Financial markets should start preparing for a less accommodative Fed
Could investors already sense that the Federal Reserve – America’s all-powerful central bank – is changing its tone?
Since the 2008 financial crisis, the Fed has consistently cut interest rates and purchased various US government debt instruments in an effort to support the US and global economy. And this is being done even more clearly to deal with the fallout from the Covid-19 pandemic.
Under the leadership of current President Jerome Powell, the bank is arguably pursuing the most accommodating policy in its history.
But the recent rise in interest rates may have sent the penny down as some investors realize that the era of essentially free money – caused by interest rates close to zero – is drawing to a close.
What should hold our attention is not the size of the rise that pushed the 10-year US Treasury yield back to 1.5% at the end of September. These are the underlying reasons for the hike and how it materialized.
The surge in the 10-year Treasury yield, which largely determines the rates at which businesses and households can borrow, has been pretty sharp. A close examination of this change tells us that it is not the result of inflation concerns alone, but also – and more broadly – of investor expectations about the normalization of Fed policy.
Thus, the surge in yields that we have just witnessed reflects much more than the issue of rising prices. It can even turn out to be a real inflection point.
For now, many investors still believe the recent upward movement in prices will be short-lived, a view in line with current Fed language. But things are likely to change soon.
To begin with, the reasons for assuming that we are in a more prolonged inflation cycle are increasingly discernible. Rents and wages are on the rise, just as uncertainty grows over the impact of rising energy prices. Moreover, the categorical claim that the US economy is too dependent on low interest rates for the Fed to raise policy rates is probably overstated.
Certainly, an apparent limitation on how far the Fed can go is that debt has reached disproportionate levels across the board. Neither the United States nor the rest of the world seem to have the means to resist significantly and durably higher interest rates.
However, an analysis of developments over the past decade reveals that the increase in US debt is mainly linked to public sector borrowing, and very little to household and corporate borrowing.
It is highly unlikely that the federal government will default due to a sharp hike in interest rates, at least as long as Republicans and Democrats can agree on the debt ceiling as they did by the pass.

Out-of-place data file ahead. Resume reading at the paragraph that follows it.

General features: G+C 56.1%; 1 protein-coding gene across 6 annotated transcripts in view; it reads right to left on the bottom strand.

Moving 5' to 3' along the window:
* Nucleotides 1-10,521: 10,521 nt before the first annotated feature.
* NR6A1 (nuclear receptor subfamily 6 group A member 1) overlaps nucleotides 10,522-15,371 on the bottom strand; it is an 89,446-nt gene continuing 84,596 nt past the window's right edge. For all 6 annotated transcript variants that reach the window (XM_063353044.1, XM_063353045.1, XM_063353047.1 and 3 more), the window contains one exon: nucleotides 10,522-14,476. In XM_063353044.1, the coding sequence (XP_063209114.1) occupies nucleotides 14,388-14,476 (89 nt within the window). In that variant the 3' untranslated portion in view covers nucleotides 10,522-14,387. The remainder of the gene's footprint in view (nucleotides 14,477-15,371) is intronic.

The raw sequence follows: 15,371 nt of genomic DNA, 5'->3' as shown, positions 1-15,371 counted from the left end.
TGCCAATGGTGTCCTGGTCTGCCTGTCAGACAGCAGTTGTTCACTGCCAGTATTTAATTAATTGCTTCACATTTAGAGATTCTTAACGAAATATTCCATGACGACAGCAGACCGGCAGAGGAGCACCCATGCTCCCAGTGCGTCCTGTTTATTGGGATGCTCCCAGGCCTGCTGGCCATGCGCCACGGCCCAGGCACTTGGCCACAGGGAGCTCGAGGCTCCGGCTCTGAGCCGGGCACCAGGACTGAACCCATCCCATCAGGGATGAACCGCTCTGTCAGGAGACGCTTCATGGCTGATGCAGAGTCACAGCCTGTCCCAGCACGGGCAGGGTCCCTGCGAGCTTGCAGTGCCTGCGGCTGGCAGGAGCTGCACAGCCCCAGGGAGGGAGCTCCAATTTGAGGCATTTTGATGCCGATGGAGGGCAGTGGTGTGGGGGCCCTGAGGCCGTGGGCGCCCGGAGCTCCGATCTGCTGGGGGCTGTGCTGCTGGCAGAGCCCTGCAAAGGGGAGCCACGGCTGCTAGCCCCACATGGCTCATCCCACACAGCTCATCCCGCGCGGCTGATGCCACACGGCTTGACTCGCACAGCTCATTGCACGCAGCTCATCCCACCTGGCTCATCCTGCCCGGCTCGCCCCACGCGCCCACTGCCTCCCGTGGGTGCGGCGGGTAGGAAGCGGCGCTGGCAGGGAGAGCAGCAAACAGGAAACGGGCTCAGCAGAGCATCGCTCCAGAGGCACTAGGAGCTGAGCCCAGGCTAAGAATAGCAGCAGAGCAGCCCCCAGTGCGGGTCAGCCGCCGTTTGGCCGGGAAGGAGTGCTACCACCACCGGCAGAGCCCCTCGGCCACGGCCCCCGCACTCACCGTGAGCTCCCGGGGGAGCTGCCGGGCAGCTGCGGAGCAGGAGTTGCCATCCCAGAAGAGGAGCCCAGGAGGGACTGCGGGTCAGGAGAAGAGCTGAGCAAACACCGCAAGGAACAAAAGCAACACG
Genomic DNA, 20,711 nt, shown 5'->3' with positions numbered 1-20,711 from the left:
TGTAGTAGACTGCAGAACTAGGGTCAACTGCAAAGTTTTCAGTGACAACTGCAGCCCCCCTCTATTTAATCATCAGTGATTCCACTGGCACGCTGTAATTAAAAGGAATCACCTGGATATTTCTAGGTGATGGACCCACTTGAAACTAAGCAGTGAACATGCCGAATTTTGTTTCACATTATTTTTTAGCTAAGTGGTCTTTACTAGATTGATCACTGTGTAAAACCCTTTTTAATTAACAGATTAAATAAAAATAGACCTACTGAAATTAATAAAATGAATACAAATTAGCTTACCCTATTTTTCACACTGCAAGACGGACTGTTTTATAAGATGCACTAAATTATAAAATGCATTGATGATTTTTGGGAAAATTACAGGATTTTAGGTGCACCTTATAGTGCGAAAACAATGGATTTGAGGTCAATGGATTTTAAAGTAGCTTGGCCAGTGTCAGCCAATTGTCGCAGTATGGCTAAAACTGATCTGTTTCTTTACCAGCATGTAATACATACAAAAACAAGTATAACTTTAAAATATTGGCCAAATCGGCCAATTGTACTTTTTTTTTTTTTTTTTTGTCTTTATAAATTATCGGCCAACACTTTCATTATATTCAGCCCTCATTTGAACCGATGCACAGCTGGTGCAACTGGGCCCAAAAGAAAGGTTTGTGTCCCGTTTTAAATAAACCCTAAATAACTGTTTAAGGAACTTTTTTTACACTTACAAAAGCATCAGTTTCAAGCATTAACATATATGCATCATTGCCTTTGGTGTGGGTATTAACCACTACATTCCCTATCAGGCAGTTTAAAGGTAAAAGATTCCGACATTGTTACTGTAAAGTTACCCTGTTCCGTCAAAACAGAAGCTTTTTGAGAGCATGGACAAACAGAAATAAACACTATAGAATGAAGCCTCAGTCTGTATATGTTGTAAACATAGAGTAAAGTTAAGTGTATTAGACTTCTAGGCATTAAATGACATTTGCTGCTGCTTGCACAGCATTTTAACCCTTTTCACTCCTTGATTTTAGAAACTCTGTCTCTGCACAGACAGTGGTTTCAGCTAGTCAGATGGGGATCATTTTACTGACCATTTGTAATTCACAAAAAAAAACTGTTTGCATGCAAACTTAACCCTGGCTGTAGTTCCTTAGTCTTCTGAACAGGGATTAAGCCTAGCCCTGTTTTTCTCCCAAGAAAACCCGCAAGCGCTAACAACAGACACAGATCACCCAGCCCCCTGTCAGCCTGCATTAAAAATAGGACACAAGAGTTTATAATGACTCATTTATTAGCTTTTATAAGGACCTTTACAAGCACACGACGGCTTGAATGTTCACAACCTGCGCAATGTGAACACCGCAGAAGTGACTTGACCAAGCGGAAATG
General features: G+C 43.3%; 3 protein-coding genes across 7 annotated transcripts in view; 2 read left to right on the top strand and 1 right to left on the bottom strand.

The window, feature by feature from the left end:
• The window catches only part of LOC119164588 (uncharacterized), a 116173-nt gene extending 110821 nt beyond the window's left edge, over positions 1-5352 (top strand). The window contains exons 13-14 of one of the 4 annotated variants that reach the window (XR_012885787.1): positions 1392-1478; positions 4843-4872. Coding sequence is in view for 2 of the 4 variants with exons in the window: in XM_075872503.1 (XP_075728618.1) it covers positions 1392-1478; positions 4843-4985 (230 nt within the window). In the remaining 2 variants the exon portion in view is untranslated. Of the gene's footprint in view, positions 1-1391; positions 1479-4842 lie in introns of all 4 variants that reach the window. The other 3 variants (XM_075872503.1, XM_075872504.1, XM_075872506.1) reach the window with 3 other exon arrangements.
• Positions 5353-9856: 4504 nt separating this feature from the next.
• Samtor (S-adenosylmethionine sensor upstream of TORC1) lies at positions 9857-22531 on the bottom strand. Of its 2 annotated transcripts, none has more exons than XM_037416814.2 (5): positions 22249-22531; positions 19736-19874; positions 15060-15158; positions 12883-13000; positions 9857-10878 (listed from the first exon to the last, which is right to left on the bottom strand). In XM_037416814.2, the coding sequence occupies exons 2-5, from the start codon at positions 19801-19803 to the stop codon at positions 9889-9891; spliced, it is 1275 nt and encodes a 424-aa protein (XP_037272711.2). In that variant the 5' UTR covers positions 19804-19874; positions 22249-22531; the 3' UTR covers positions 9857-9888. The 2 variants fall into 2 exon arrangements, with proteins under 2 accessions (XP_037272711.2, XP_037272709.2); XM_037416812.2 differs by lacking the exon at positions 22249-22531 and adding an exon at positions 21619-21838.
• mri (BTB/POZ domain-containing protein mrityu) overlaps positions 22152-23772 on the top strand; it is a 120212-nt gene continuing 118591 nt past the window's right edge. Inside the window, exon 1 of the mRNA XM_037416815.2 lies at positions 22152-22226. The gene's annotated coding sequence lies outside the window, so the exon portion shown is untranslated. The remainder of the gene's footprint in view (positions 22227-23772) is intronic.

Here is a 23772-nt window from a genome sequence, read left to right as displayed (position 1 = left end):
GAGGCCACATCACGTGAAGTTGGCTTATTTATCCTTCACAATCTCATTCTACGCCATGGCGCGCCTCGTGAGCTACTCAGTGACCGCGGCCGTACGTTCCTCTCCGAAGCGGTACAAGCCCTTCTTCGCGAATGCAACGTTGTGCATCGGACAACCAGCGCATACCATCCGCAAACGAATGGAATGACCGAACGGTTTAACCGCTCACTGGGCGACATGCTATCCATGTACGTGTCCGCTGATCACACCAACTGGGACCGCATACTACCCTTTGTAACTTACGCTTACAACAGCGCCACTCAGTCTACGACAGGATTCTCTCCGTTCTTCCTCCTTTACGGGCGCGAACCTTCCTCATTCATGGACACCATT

At the same time, the current environment is good news for American businesses and households. GDP growth is expected to continue to support corporate income, and even if it slows, it is still expected to far exceed the potential growth rate of the economy. Households will in turn benefit from higher wages and a wealth effect reinforced by rising house prices and a booming stock market. In addition, savings have accumulated to nearly 11% of US GDP today, placing them well above their historical average. Consumers therefore have good reasons to spend their money.
On the other hand, several concerns could push the Fed to act.
The first is that the country is facing a complicated situation that could be described as “slowflation or stagflation 2.0”, ie weaker growth accompanied by higher inflation expectations. It is therefore quite difficult to determine what would be the optimal monetary policy. US monetary policy makers need to reassure everyone about inflation, but without questioning the current growth momentum. A more sustainable inflation cycle, however, is the kind of thing that could strain the Fed’s hand.
All of this comes at a time of wondering who will succeed Jerome Powell and the two large-scale budget bills the Biden administration is hoping to pass ahead of the midterm elections. The two issues could also give financial markets a bumpy ride and force the US central bank to take a tougher stance.
The Fed’s message is still rather optimistic and the confidence of American investors in the institution has clearly never been so strong. But even so, the Federal Reserve may well adopt a less accommodative policy in the weeks or months to come. And this is something that investors should start preparing for.
Frédéric Leroux is responsible for the cross-asset team and manager at Carmignac